Submitted photo/Lois FrazierSubmitted photo/Lois Frazier

OSCNSDAR Honors Local Veterans

The Ozark Spring National Society Daughters of the American Revolution (OSCNSDAR) honored two local veterans as Patriots of the Month for December 2021.
Patriot of the Month recipient, John S. Edgeller was inducted into the US Army on September 23, 1944, at Fort Leavenworth, Kansas. He was assigned to the 381st Regiment following basic training at Camp Hood, Texas. He recalls leaving from Portland, Oregon after basic training and arriving on the Hawaiian Island of Oahu, where his unit received further instruction in infantry tactics and jungle training. In March 1945, his regiment was assigned to the 96th Infantry Division, and in April the division joined the 10th Army for the Battle of Okinawa, including the fight for Hacksaw Ridge. 
Following the Battle of Okinawa, the 381st Regiment was sent to the Island of Mindoro in the Philippines to prepare for an attack on Japan. John recalls the daily broadcasts of Tokyo Rose telling the US they would never reach the Japanese shores, but he says that it took a man from Missouri, President Truman, to end the war. He was honorably discharged on November 18, 1946, at Camp Beale, California. He was awarded the Combat Infantryman Badge, the WWII Victory Medal, the Asiatic-Pacific Campaign Medal, the Philippine Liberation Ribbon, and the Philippine independence Ribbon. 
In 1948, two years following his discharge from the Army, John joined the National Guard. He spent several years as commander of the local unit in West Plains before being sent to Fort Benning, Georgia, for officers training. He retired in 1986 with the rank of Lieutenant Colonel. In 2020, John was presented a proclamation by the Missouri Senate honoring his service while in the Army during WWII and in the National Guard until his retirement. He has also been honored with the AMVETS Lifetime Achievement Award. 
John and his wife Ruth have been married for nearly 74 years. In his own words, “She is the best thing that ever happened to me.” They have four children, two girls and two boys.
Patriot of the Month recipient, Jack Neal McNevin enlisted in the Marine Corps in April of 1943 at St. Louis, Missouri. He served in the Regimental Weapons Company, 23rd Marines, 4th Marine Division. He trained at Camp Elliott and Camp Pendleton before serving in the Pacific Theatre during WWII. 
Jack received a medical discharge in March of 1945. Besides getting three squares a day (and for some who grew up during the depression this was a big deal), Jack says that there were two reasons he chose the Marines, and both involved Marines he knew who were captured prior to his enlisting. The first was a guy from his class at school who was captured on Wake Island, and the second was a neighbor a few years older than Jack who was captured at Corregidor. Jack says “being a Marine did not make me any better than those in other branches of service, but these two men were my inspiration in choosing the United States Marine Corp.”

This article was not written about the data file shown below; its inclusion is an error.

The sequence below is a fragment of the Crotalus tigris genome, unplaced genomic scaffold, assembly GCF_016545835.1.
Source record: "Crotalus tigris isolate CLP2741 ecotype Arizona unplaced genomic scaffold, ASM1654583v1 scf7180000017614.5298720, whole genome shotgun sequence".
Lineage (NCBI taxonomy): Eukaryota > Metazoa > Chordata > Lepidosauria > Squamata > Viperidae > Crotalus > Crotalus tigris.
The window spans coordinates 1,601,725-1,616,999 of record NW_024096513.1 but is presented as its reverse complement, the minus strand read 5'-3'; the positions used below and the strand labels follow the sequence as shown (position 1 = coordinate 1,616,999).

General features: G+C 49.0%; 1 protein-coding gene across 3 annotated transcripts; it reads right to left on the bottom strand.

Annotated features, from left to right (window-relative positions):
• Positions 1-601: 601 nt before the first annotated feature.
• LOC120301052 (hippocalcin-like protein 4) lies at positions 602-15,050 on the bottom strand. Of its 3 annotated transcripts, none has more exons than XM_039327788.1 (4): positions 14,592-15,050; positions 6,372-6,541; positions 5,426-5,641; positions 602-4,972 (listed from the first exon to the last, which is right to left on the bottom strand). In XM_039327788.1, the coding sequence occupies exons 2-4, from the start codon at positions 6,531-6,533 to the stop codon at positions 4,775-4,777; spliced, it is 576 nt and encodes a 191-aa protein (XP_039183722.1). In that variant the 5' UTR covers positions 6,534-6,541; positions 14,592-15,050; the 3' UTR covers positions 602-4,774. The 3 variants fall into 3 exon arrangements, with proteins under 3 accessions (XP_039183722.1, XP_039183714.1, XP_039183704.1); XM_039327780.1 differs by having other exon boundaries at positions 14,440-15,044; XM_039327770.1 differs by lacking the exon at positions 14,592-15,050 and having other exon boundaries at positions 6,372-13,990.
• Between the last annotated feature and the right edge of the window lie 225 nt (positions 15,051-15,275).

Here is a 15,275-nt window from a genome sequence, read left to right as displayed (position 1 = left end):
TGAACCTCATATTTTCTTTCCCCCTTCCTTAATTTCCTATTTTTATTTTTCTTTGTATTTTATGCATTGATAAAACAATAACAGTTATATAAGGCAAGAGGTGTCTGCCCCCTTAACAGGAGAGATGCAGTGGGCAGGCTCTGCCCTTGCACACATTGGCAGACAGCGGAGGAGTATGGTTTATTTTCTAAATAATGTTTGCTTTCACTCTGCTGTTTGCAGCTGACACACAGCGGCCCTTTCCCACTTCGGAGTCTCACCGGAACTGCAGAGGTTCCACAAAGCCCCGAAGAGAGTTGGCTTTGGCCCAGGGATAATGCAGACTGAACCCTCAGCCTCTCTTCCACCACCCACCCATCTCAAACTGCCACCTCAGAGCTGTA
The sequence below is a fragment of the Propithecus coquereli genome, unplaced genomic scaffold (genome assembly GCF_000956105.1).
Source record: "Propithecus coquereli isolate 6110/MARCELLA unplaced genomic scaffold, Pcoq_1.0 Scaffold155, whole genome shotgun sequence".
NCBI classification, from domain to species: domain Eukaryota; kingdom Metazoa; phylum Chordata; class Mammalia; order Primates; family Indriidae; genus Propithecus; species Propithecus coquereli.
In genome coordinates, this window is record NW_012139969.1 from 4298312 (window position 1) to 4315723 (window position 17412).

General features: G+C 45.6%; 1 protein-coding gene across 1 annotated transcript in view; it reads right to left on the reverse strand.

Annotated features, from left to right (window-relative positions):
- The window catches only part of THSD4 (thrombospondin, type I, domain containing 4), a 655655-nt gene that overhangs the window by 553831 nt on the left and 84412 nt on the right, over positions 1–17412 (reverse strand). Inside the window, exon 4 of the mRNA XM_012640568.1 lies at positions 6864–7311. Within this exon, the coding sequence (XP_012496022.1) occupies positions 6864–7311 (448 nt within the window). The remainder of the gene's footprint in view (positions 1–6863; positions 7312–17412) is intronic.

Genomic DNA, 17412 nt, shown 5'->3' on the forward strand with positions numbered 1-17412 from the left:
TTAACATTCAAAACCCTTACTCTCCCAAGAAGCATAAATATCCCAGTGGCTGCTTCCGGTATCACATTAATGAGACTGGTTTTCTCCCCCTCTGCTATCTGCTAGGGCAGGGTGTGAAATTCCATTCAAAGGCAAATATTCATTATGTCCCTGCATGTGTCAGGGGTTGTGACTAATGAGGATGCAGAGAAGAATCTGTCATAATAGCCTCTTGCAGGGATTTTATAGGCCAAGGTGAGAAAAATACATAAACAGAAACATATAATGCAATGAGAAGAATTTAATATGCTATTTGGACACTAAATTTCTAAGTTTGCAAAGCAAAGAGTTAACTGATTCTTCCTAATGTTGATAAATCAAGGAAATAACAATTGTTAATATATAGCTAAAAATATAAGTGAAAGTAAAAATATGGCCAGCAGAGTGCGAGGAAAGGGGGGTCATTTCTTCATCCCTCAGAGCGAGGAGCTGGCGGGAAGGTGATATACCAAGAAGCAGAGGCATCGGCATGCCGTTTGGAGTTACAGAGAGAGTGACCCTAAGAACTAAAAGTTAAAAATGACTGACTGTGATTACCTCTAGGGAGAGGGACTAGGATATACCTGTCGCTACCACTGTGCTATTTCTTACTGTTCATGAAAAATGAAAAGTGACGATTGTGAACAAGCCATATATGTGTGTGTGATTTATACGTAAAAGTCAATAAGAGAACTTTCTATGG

Jack spent most of his time at Camp Pendleton and Hawaii, with three weeks on Saipan. He related a humorous incident that happened to him, although at the time probably not so much. He had been in the hospital at Guadalcanal and was put on a ship thought to be heading back to Hawaii. Then he was transferred from ship to ship, and each time he was told, “I think this ship will get you to Hawaii.” Two and a half months later he arrived back at Guadalcanal. He did eventually get back to his unit in Hawaii and got to see a lot of the Pacific in the process.
After Jacks discharge from the service, he worked for the United States Postal Service for 34 years, with
the last nine years as Postmaster of the West Plains, Missouri Post Office. He and Marian, his late wife of 70 years were blessed with four daughters.
The Patriot of the Month program was initiated by Honorary State Regent, Sally Napier Bueno, in 2004. Missouri Daughters may nominate their personal “heroes”–those men and women who have contributed to preserving and protecting the freedom and values of our American way of life.
Dale Blake to Speak at Upcoming Jan. Meeting.
The Ozark Spring Chapter National Society Daughters of the American Revolution (OSCNSDAR) meeting for January 8, is scheduled for 2:00 p.m. at the American Legion Hall, 1401 Bill Virdon Blvd., West Plains, MO. The topic for the January meeting program is, “Sons of the American Revolution-How I Found My Patriot” with guest speaker, Mr. Dale Brake. The January 2022 meeting Hostesses are Lois Frazier and Jessica Joice-Frazier.
If you are interested in learning more about DAR membership or its programs, visit, or contact Chapter Regent, Cindy McKee-Pirch at (417) 629-4102, or if you would like more information about this topic please contact Teresa Taylor Mace at (417) 861-2190 or
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